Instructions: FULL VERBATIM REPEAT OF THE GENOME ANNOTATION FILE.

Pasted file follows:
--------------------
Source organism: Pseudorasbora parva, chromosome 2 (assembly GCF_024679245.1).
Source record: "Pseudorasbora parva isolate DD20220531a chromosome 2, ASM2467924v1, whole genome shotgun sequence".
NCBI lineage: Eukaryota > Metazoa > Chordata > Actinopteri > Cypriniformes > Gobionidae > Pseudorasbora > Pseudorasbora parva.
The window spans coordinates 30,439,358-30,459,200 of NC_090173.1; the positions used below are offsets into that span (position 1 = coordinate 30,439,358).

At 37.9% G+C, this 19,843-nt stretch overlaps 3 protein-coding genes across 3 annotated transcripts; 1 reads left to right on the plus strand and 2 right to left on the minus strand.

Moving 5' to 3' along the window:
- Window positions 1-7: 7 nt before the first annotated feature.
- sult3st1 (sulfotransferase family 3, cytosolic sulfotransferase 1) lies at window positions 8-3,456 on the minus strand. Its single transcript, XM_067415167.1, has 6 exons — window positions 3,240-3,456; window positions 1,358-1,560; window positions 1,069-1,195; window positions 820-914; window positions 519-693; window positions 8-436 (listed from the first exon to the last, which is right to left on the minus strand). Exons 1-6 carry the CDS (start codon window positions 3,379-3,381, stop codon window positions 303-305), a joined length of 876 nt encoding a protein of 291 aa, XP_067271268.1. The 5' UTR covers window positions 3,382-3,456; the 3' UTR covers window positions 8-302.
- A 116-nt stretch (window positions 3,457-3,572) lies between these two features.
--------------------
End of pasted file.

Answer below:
Source organism: Pseudorasbora parva, chromosome 2 (assembly GCF_024679245.1).
Source record: "Pseudorasbora parva isolate DD20220531a chromosome 2, ASM2467924v1, whole genome shotgun sequence".
NCBI lineage: Eukaryota > Metazoa > Chordata > Actinopteri > Cypriniformes > Gobionidae > Pseudorasbora > Pseudorasbora parva.
The window spans coordinates 30,439,358-30,459,200 of NC_090173.1; the positions used below are offsets into that span (position 1 = coordinate 30,439,358).

At 37.9% G+C, this 19,843-nt stretch overlaps 3 protein-coding genes across 3 annotated transcripts; 1 reads left to right on the plus strand and 2 right to left on the minus strand.

Moving 5' to 3' along the window:
- Window positions 1-7: 7 nt before the first annotated feature.
- sult3st1 (sulfotransferase family 3, cytosolic sulfotransferase 1) lies at window positions 8-3,456 on the minus strand. Its single transcript, XM_067415167.1, has 6 exons — window positions 3,240-3,456; window positions 1,358-1,560; window positions 1,069-1,195; window positions 820-914; window positions 519-693; window positions 8-436 (listed from the first exon to the last, which is right to left on the minus strand). Exons 1-6 carry the CDS (start codon window positions 3,379-3,381, stop codon window positions 303-305), a joined length of 876 nt encoding a protein of 291 aa, XP_067271268.1. The 5' UTR covers window positions 3,382-3,456; the 3' UTR covers window positions 8-302.
- A 116-nt stretch (window positions 3,457-3,572) lies between these two features.